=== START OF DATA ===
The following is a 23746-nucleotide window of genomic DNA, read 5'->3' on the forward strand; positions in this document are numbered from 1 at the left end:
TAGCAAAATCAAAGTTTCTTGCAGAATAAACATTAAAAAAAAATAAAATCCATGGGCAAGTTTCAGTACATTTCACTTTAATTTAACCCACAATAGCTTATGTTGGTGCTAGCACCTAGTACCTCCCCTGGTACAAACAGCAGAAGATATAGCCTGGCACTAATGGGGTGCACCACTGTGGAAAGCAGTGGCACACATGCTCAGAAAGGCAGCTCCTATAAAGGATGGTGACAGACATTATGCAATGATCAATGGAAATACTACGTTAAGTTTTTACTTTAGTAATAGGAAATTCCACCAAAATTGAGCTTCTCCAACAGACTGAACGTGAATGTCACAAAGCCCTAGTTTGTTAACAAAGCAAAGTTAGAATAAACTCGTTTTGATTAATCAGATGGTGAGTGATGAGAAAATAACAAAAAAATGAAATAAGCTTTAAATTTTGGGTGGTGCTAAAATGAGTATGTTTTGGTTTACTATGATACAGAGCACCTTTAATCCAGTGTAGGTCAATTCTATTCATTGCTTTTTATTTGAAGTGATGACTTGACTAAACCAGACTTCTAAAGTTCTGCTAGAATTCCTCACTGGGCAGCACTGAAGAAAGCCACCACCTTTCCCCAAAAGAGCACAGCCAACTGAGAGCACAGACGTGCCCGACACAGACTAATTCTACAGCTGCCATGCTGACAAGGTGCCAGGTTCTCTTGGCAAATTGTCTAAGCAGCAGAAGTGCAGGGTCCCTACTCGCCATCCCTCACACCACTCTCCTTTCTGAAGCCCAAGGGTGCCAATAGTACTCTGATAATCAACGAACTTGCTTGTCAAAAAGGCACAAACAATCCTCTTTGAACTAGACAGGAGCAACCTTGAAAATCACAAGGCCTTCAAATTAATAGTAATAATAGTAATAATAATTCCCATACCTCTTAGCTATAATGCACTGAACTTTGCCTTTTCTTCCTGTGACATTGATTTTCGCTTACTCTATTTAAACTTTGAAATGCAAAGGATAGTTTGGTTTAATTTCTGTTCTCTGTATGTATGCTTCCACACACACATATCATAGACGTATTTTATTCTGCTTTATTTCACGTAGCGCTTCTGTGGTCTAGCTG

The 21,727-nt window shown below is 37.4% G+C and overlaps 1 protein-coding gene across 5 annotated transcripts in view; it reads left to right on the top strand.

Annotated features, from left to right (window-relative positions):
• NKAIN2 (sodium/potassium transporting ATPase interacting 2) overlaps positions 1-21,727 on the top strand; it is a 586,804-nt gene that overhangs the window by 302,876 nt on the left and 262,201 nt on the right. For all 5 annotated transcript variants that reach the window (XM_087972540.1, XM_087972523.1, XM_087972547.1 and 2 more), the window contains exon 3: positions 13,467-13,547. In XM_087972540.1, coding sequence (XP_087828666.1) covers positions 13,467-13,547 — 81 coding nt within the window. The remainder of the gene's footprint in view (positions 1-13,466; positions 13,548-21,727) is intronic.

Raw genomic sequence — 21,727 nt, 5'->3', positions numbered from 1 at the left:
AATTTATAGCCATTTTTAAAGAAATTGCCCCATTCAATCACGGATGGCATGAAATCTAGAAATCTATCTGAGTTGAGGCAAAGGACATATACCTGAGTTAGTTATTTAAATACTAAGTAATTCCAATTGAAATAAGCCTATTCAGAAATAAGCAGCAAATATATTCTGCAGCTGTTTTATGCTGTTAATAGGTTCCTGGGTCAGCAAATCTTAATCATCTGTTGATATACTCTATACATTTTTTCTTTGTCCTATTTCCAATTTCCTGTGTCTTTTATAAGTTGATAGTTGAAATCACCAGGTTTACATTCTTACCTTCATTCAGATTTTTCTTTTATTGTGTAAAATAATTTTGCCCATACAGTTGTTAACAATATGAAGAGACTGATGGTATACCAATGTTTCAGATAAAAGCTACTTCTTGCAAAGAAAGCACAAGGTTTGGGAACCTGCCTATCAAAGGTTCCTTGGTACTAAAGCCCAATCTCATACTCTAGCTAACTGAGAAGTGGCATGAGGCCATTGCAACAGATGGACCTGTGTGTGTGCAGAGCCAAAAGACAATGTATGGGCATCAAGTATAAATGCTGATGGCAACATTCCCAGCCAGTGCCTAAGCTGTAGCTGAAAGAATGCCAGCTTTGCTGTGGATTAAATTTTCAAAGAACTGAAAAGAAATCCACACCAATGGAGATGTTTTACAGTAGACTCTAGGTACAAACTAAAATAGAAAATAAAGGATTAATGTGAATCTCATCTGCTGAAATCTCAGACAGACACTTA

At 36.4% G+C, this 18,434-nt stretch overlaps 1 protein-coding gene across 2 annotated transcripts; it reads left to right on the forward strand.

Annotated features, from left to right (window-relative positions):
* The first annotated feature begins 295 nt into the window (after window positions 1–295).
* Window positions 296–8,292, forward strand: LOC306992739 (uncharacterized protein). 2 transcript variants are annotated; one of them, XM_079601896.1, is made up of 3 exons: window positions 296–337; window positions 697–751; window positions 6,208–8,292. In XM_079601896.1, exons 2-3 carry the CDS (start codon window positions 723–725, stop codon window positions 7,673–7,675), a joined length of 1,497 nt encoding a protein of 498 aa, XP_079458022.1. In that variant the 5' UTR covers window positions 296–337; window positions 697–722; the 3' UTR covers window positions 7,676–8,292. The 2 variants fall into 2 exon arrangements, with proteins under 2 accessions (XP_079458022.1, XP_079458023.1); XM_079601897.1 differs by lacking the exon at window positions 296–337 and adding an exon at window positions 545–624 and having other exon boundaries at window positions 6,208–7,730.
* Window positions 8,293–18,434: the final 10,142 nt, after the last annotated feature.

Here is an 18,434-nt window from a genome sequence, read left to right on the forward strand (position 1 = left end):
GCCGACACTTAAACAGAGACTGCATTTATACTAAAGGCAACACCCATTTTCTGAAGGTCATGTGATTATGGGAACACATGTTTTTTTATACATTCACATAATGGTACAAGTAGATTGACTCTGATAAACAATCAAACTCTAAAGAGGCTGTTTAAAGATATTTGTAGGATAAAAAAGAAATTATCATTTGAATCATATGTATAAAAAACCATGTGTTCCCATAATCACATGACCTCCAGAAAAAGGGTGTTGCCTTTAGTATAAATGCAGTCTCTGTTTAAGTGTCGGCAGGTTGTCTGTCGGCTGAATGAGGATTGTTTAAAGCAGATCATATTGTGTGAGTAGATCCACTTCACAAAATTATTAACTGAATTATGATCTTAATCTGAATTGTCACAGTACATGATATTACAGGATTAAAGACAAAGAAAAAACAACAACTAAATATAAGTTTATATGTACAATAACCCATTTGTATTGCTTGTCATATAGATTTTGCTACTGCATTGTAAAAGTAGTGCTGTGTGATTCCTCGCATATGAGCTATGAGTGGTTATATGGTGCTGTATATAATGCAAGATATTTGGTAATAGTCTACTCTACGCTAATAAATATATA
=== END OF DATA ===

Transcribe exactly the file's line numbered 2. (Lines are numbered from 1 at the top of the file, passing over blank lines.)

TAGCAAAATCAAAGTTTCTTGCAGAATAAACATTAAAAAAAAATAAAATCCATGGGCAAGTTTCAGTACATTTCACTTTAATTTAACCCACAATAGCTTATGTTGGTGCTAGCACCTAGTACCTCCCCTGGTACAAACAGCAGAAGATATAGCCTGGCACTAATGGGGTGCACCACTGTGGAAAGCAGTGGCACACATGCTCAGAAAGGCAGCTCCTATAAAGGATGGTGACAGACATTATGCAATGATCAATGGAAATACTACGTTAAGTTTTTACTTTAGTAATAGGAAATTCCACCAAAATTGAGCTTCTCCAACAGACTGAACGTGAATGTCACAAAGCCCTAGTTTGTTAACAAAGCAAAGTTAGAATAAACTCGTTTTGATTAATCAGATGGTGAGTGATGAGAAAATAACAAAAAAATGAAATAAGCTTTAAATTTTGGGTGGTGCTAAAATGAGTATGTTTTGGTTTACTATGATACAGAGCACCTTTAATCCAGTGTAGGTCAATTCTATTCATTGCTTTTTATTTGAAGTGATGACTTGACTAAACCAGACTTCTAAAGTTCTGCTAGAATTCCTCACTGGGCAGCACTGAAGAAAGCCACCACCTTTCCCCAAAAGAGCACAGCCAACTGAGAGCACAGACGTGCCCGACACAGACTAATTCTACAGCTGCCATGCTGACAAGGTGCCAGGTTCTCTTGGCAAATTGTCTAAGCAGCAGAAGTGCAGGGTCCCTACTCGCCATCCCTCACACCACTCTCCTTTCTGAAGCCCAAGGGTGCCAATAGTACTCTGATAATCAACGAACTTGCTTGTCAAAAAGGCACAAACAATCCTCTTTGAACTAGACAGGAGCAACCTTGAAAATCACAAGGCCTTCAAATTAATAGTAATAATAGTAATAATAATTCCCATACCTCTTAGCTATAATGCACTGAACTTTGCCTTTTCTTCCTGTGACATTGATTTTCGCTTACTCTATTTAAACTTTGAAATGCAAAGGATAGTTTGGTTTAATTTCTGTTCTCTGTATGTATGCTTCCACACACACATATCATAGACGTATTTTATTCTGCTTTATTTCACGTAGCGCTTCTGTGGTCTAGCTG